@sincyvarghese: I could not agree more with you - scarcity of high quality companies driving the price of a few up. One thing is moderate long term returns and the other is, we’ll be in a lot of pain if something blows up prematurely. So, 20% CAGR for Bajaj Finance for 10 years and an exit multiple of half its current valuation would fetch us roughly 10% CAGR with ~4 lakhs market cap. Feels like insufficient premium for taking the risk. But, the market seems to accept it, for now.


(Subbu) #373

[quote=“anuj4282, post:357, topic:267, full:true”]
BFL gets 73% of loans frm existing customers. This is infact some kind of concern for me. Obviously the same customer will not keep borrowing quarter after quarter. So real growth should come from new customers and not existing. Views invited [/quote]

In this case, growth is not my first concern. If the same customer keeps borrowing, there is a risk of over leverage and default. However, I hope the management would be aware of this and would know what they are doing. Fingers crossed and closely watching their growth, RoE and NPAs.


(Manish Maheshwari) #374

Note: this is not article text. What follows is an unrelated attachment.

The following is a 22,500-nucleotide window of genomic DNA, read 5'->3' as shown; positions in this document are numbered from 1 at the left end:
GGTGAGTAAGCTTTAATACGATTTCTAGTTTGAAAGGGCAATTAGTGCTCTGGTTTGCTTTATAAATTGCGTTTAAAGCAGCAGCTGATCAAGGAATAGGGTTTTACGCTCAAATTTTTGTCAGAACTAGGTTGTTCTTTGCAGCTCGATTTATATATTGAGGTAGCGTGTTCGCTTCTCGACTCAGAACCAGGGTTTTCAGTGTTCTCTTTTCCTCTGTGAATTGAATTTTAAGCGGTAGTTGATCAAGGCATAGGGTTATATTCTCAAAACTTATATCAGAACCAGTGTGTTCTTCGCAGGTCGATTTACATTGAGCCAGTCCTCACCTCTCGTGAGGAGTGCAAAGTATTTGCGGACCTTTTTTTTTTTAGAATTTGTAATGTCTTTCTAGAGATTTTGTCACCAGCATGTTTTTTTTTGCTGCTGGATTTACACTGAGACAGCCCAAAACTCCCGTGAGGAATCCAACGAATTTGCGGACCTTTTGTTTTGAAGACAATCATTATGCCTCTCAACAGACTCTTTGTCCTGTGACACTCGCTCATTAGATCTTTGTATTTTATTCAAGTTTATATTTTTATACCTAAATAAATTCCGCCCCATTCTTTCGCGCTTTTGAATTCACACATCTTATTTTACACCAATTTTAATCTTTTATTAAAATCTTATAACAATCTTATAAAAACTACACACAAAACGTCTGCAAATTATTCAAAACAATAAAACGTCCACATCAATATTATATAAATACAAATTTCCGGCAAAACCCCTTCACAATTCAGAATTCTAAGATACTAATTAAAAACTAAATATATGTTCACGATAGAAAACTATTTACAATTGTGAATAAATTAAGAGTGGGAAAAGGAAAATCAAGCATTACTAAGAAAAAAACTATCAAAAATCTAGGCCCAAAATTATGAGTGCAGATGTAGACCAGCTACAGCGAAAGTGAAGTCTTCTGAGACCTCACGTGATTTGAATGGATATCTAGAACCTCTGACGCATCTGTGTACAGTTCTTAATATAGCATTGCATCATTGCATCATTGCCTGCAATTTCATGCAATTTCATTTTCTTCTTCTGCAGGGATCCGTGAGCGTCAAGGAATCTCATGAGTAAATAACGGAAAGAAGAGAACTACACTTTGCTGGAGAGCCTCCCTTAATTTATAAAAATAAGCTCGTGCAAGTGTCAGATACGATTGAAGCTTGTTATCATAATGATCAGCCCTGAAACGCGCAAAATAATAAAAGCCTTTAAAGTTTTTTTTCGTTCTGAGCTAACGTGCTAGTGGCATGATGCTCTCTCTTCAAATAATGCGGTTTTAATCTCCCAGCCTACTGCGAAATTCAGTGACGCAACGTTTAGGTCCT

I had the discussion with an employee in risk management department in Bajaj Finance. As per him, it is a strategic decision.They first give a CD loan to a customer and check the credibility for repaying the loan on time and when he does so then they give a bigger/other type of loans to the same customer.


(RamanTiwari) #375

Why are you assuming 20% CAGR when the company is growing at 40-50%… Why aren’t you starting with current growth and then slowly reducing it?


(HR) #376

My first loan from Bajaj Finance was for a refrigerator. After few years, it was for a washing machine. Then, another few years, air conditioner. Now, I have a home loan. Not all at one go, but after a gap of few years. I’ll need similar loans for replacing existing devices after few years. That’s how it works


(nil_71) #378

You are spot. Replacement demand will also emerge gradually after 7-8 years


(ranjan rakshit) #379

In financial industry , the growth which come from existing better cibil customer is far better quality and chance of turning in bad asset is relatively less than loan given to new customer.


(prashantrane2000) #380

competition inching up


(bimalb) #381